The tumultous journey to Hagi

In Japan, there are two option to travel cheap: night buses and local trains. I’ve talked about my disappointing experience with the night bus option before, so this time I decided to leave Fukuoka by local train and return by night bus (instead of arriving exhausted at my destination).

I left the share house in the late morning of 7 May and embarked on my journey to Kyoto from Sasabaru station at 12:13. In Hakata station, 11 minutes later, I hoped on the Kagoshima line to Kokura station. A bit less than an hour later, I found myself waiting for a train that would bring me to Shimonoseki station, the first stop on the main island. I waited for another quarter of an hour for the Sanyo line for Iwakuni and got off at Asa station.

Hagi, Japan

Japan’s use of foreign words: calling two vending machines and a trash box a ‘cafe’…

Here, the trouble started. All of us have heard of how Japanese trains are never ever late, right? Well, I can tell you, it’s not true. Usually train are not even half a minute late, but IF they are late, you can count on a huge delay. In Belgium, trains often have a delay of 5 to 10 minutes, but not often do we have to wait for more than 30 minutes (in that case, there’s usually a bus replacing the train service for the part of the line that’s causing the delays).

I got off at Asa station -which, I must tell you, is in the middle of nowhere, so information screens or English information were not to be seen- and, while going to the platform for my next train, I heard announcements about my train… At first I thought it was nothing, but as the announcements kept being repeated, I listened carefully to the creaky speakers. I saw other people on the platform turn their attention to the speakers as well, shake their heads, and finally sit down on the ground, so I knew something was wrong. As I heard the same message over and over again, the contents became clearer; my train wouldn’t arrive within the next hour. So I followed the other travellers’ reaction, and sat down near the clock, the speakers and the ticket window (the most strategic spot for a foreigner with not the best hearing ability, don’t you think?). Luckily, I brought a new Agatha Christie book (not sure which one it was, but it was probably one involving a murder on a train… how suitable) and so I read, looked up whenever an announcement was made, checked the clock every 2 minutes, and so an hour passed.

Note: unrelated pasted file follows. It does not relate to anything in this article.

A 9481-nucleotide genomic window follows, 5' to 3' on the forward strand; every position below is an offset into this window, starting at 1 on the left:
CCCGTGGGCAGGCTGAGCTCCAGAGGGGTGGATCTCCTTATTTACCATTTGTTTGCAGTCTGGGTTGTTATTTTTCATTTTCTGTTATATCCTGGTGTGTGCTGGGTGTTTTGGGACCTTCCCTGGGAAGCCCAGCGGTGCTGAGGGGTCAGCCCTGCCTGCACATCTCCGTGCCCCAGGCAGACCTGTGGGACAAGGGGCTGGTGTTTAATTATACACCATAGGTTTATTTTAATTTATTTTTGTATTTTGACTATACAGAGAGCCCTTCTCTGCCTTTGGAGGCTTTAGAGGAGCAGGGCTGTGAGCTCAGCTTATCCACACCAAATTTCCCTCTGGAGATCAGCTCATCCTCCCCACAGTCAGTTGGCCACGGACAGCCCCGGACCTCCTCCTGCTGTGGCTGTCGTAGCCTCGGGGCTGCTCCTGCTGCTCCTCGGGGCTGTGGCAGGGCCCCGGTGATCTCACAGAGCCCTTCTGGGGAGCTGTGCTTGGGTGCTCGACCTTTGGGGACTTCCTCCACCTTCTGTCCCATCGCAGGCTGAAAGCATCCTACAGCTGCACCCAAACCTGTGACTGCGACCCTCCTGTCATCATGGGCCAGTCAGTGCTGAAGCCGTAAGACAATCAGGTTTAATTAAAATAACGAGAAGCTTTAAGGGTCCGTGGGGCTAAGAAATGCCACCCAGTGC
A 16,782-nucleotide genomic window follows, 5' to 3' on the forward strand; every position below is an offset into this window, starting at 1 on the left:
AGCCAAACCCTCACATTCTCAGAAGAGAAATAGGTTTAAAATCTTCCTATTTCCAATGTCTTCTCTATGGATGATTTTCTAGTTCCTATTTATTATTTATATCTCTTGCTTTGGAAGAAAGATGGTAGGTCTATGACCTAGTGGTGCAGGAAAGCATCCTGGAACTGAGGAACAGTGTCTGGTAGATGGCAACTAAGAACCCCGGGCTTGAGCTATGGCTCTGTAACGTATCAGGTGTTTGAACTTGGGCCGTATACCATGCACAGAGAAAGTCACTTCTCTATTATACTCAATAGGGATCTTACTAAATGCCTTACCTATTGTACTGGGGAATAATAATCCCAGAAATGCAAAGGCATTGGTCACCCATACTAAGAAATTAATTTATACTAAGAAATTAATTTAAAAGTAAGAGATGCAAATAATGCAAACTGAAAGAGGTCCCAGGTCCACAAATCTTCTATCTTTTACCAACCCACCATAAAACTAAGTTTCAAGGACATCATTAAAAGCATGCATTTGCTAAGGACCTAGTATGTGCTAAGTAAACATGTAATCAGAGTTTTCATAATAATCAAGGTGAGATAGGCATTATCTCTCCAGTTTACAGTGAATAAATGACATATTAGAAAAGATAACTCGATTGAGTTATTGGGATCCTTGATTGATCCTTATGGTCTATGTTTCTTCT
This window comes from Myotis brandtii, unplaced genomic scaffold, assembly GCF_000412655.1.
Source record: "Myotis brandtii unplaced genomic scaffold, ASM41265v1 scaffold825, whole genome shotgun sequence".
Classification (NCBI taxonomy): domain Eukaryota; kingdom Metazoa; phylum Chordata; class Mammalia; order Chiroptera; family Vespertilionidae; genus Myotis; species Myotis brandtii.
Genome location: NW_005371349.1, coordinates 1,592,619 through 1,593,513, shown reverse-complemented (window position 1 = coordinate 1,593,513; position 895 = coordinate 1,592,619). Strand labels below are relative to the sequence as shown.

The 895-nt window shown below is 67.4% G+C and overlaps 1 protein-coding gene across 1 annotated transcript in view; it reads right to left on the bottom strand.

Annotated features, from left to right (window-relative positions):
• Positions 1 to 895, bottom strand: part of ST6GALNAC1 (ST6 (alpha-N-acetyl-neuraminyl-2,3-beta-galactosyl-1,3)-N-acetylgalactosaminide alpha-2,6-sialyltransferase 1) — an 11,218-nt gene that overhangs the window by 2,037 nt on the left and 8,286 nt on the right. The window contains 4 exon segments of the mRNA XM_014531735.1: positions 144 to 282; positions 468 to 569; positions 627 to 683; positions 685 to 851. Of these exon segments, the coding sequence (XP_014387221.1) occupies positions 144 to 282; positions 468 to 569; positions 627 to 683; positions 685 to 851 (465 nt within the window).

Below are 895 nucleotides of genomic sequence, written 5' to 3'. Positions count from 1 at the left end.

After an hour, the information coming through the speakers still confused me, so I decided to get up and ask the station staff when the train would finally arrive. I showed asked them for more info on the train I needed, and they quickly responded that the train would arrive in about half an hour. I sat down at my strategic spot again, and not a minute later, the other station staff tapped my shoulder and handed me a paper with the train info. That’s Japanese service for you! I didn’t even ask for that. As I still needed to transfer to yet another train, I told him I actually needed to get to Hagi, so he disappeared and came back with a new paper showing the time for the connection to Hagi as well. So kind!

At last, the JR Mine line for Senzaki arrived and we could board… We thought. The two-car train had to be split and then we all had to get on through one door. All these people, gathered in the course of 2 hours, had to get in that one car! This is what Japan calls the ワンマン (wan man = one man); a train with just one car and also only one train employee functioning as both the driver and the conductor. I remember the wan man car being really cute (with cute mascots promoting local tourism), but after waiting for nearly 2 hours, I didn’t feel like taking a picture and just wanted to get on the train. 😉

Oh, right, you might want to know what this whole delay was caused by? Well, one of those waiting shelters on a platform had caught on fire and burnt down, so until they could guarantee safety, not a train could pass. I eventually saw the burnt-down shelter with my own eyes (and only then realized the full meaning of the announcements).

Long story short: by the time I finally arrived at Hagi, it was getting dark and I had only an hour or so to walk around.

Hagi, Japan

Hagi station

Hagi, Japan Hagi, Japan Hagi, Japan Hagi, Japan Hagi, Japan Hagi, Japan Hagi, Japan Hagi, Japan


3 thoughts on “The tumultous journey to Hagi

  1. Pingback: More views from the train (Hagi-Matsue) | yoooya

  2. Pingback: Hagi’s old town | yoooya

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